Stepping out of your parents' comfort bubble can help you become independent, especially in terms of finances. You will have financial woes that you need to work on if you want to achieve your financial goals.

Before you reach your 20s, you often are able to use up all your allowance for unnecessary things and not care because you are, after all, young. You still think you aren't making reckless decisions and purchases. Now that you’re done with college and have started working, though, it’s time to pick up the pieces and start saving more for your future.


If you are in your 20s and still reckless, financial-wise, you need to check on your habits. Here are the three uncomfortable financial woes you can experience in your prime years. Make sure that you handle these woes properly to avoid even bigger mishaps.

Financial Woes in your 20s

Unsettled Student Loan

Right after college, the one thing that you need to think about is the student loan debt that will arrive six months after graduation. In the United States, the average student loan debt per student is $29,800, and if you don't pay in full each month or never at all, your balances will grow because of interest.


There are people with financial woes who do this and don't pay for their student loans year after year, only to find out that their loan has been on delinquent status, or worse - default. Not paying for 90 days after a payment deadline can lead to a defaulted loan, which can affect your credit rating. If this happens, you can have a hard time applying for other loans such as a mortgage, car financing, and other financial services. Hence, it’s better to stay up-to-date when it comes to your student loan payments.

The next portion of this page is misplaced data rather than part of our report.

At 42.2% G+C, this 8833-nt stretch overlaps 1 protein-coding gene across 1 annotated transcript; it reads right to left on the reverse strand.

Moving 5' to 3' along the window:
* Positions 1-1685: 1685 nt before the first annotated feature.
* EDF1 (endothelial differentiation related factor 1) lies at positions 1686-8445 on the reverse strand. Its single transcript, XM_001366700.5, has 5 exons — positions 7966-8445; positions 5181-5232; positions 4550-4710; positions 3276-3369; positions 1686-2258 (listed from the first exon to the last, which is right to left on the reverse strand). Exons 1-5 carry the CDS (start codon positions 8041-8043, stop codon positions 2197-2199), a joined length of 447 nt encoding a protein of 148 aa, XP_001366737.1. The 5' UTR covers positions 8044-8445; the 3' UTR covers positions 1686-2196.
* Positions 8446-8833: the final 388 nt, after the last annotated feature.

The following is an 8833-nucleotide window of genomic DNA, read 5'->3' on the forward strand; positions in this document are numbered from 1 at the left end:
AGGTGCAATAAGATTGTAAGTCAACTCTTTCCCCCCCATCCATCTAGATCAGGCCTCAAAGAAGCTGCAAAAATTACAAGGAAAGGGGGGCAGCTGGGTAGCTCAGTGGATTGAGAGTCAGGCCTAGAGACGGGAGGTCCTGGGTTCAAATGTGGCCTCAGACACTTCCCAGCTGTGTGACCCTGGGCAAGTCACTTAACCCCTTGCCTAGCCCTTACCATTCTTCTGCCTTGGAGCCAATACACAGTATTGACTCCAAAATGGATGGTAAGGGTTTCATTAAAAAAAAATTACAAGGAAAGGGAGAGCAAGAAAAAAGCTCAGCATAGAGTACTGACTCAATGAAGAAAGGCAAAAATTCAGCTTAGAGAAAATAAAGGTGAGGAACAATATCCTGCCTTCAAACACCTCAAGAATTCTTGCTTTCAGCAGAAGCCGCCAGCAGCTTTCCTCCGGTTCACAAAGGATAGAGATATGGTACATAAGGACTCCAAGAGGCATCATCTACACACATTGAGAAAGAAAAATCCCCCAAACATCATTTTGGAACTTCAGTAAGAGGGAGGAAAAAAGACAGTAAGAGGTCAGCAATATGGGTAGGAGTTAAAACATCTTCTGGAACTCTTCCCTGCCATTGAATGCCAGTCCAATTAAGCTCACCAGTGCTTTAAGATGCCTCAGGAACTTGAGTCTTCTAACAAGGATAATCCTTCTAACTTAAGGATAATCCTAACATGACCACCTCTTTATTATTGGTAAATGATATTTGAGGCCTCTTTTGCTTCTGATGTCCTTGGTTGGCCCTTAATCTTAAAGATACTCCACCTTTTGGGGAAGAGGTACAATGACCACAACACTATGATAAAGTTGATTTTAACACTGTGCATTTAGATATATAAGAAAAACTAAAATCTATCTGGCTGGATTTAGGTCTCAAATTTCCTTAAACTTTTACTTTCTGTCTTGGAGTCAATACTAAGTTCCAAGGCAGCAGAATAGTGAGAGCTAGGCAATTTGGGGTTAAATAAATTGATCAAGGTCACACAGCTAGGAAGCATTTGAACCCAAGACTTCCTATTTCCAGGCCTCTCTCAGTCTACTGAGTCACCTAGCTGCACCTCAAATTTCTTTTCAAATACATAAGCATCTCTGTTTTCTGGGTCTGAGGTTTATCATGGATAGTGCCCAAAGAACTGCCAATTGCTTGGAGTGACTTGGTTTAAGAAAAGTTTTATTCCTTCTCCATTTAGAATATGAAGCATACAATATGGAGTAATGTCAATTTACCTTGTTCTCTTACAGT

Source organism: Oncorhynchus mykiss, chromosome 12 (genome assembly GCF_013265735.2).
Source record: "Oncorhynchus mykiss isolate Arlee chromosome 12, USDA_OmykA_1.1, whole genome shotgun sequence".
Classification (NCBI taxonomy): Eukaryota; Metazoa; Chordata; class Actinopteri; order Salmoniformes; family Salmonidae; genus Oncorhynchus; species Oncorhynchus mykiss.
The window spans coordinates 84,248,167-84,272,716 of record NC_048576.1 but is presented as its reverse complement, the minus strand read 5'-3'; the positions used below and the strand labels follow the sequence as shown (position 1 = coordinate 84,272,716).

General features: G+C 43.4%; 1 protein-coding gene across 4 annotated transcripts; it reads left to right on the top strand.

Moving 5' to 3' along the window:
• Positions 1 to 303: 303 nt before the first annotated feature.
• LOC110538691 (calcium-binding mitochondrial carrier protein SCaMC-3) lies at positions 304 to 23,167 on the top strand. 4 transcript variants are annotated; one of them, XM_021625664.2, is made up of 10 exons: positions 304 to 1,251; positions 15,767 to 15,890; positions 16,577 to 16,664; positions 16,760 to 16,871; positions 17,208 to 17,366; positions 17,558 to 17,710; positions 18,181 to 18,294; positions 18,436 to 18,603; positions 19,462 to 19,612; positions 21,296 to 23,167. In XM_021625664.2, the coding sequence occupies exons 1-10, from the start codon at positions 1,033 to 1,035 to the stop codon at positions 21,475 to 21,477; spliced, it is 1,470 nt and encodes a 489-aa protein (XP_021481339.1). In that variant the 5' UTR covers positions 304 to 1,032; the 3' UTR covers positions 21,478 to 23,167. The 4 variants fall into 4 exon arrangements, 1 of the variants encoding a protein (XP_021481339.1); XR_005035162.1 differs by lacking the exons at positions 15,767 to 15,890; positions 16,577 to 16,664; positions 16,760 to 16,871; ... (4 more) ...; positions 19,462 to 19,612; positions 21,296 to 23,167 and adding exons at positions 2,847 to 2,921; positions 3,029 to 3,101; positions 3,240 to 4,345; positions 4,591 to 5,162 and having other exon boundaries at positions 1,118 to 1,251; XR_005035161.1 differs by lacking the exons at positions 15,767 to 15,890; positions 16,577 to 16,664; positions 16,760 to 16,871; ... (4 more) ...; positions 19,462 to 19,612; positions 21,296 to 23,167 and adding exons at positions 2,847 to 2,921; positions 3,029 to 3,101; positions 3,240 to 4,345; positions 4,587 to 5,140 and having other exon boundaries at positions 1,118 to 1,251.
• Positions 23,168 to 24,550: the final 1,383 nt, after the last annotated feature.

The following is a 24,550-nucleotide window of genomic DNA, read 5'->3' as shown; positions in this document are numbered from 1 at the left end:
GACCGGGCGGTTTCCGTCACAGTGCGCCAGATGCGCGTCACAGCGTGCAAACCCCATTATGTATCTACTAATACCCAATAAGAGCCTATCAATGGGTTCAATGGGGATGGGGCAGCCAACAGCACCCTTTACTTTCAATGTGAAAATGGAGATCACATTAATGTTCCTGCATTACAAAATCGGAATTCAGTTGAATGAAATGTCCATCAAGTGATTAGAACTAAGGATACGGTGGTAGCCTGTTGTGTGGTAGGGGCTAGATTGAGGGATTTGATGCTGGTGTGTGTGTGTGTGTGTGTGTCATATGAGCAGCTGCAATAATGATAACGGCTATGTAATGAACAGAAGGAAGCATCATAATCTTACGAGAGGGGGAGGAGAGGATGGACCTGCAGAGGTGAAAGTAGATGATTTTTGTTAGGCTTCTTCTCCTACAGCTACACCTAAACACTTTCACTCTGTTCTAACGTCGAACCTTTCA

You can check sites that offer student loan refinancing. They will help reset your previous loan to a longer term but with lower monthly payments to fit your budget. This will help you pay off your debt and most importantly, it won't affect your credit score.

Credit Card Debt

Incurring debt on your credit cards is a trap that can affect your finances for years. Depending on the balance and interest, the amount can reach thousands of dollars. Imagine, if you are just starting a job and your salary isn’t that big, the monthly repayments can ruin your budget.


To prevent credit card debt, it’s important to borrow the amount of money you know you can afford to pay back in full. Prevent impulsive buying, and as much as you can, don’t fall for installment packages when it comes to a big purchase. Save up for the things you want and use the card only for daily expenses like groceries, eating out, and gas. And if you think you don't need it and can survive with a cash basis payment, know how to cancel a credit card so you won't be tempted to use it and ruin your budget planning.

Lack of Savings

The amount you should be saving depends on your retirement goals. If you want to enjoy a carefree and laid back retirement, you definitely need to save more from your monthly salary. The rule of thumb is to set aside the 15 percent of your pre-tax income to your retirement savings. Try to stick to a budget that works for your lifestyle and save as much money as you can.

You should start saving while you are young. This way, you can enjoy your retirement without having to worry about where to get money for your monthly expenses and in case of medical emergencies.


These are just the three financial woes that can hit you in your prime years. Remember that there is always a way to fix these things so you can enjoy life in your retirement.